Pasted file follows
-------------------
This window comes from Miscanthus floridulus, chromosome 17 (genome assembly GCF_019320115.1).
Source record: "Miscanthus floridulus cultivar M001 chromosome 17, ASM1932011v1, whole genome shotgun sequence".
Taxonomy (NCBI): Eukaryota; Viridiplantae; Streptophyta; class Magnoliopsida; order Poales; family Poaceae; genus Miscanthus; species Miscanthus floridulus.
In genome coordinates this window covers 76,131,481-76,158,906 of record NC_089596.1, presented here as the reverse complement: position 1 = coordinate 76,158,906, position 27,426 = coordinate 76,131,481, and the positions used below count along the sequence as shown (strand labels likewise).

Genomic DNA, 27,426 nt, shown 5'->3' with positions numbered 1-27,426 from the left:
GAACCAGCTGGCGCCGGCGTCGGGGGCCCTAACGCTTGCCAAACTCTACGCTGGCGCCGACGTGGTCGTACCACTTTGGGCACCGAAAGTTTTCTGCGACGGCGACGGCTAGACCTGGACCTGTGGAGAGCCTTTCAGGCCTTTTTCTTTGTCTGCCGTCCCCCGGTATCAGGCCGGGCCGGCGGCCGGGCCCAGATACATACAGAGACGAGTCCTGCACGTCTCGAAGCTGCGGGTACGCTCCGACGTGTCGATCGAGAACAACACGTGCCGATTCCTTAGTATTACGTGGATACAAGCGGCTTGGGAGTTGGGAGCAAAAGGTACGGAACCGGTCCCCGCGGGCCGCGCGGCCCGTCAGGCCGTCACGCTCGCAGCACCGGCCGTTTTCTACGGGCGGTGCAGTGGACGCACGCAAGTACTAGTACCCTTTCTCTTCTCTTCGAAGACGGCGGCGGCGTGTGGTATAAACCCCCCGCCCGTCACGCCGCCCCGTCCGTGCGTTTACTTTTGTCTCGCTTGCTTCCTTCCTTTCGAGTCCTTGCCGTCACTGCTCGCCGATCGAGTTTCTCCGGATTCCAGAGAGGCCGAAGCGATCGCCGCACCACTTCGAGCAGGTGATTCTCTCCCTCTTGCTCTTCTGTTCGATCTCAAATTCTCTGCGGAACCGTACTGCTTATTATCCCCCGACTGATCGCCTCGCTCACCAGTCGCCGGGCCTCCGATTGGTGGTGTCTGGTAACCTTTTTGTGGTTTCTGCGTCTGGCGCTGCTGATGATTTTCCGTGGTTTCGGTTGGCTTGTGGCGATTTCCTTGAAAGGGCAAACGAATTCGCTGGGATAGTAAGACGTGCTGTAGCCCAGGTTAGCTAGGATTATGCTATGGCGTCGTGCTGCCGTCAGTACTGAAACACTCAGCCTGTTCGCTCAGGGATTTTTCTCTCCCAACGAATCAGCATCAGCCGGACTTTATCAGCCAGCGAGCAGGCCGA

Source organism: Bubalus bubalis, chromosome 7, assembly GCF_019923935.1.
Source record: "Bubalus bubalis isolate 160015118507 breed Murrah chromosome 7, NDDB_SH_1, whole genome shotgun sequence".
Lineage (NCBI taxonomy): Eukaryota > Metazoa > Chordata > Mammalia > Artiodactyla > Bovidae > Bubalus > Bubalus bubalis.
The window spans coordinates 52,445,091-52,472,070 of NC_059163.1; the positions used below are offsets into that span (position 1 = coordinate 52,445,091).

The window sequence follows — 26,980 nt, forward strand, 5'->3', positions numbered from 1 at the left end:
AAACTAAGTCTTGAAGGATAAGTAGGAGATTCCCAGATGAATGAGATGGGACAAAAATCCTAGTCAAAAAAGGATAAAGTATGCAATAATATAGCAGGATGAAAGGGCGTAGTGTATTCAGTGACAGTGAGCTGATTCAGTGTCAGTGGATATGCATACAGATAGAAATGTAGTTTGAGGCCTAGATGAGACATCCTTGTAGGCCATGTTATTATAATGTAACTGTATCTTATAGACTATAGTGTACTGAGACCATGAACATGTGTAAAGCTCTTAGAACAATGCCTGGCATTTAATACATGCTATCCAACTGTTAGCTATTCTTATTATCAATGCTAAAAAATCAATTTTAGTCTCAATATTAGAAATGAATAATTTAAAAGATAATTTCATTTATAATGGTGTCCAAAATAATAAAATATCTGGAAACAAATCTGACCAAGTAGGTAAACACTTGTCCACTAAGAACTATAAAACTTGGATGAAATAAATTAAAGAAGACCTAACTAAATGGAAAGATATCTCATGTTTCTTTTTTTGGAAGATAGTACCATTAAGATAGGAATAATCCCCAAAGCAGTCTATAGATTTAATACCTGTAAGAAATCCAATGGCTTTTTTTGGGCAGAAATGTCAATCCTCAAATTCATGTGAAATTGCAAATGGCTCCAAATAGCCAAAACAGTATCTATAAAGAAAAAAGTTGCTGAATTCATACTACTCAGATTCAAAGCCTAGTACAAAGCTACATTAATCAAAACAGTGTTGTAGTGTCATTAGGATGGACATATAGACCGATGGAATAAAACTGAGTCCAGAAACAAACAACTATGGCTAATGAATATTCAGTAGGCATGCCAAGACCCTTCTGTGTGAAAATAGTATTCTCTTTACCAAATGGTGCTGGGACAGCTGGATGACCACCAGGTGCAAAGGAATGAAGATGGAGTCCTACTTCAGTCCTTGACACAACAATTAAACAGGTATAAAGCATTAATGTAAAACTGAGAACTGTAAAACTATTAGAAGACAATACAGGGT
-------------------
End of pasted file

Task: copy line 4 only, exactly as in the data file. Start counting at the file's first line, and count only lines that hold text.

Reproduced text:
In genome coordinates this window covers 76,131,481-76,158,906 of record NC_089596.1, presented here as the reverse complement: position 1 = coordinate 76,158,906, position 27,426 = coordinate 76,131,481, and the positions used below count along the sequence as shown (strand labels likewise).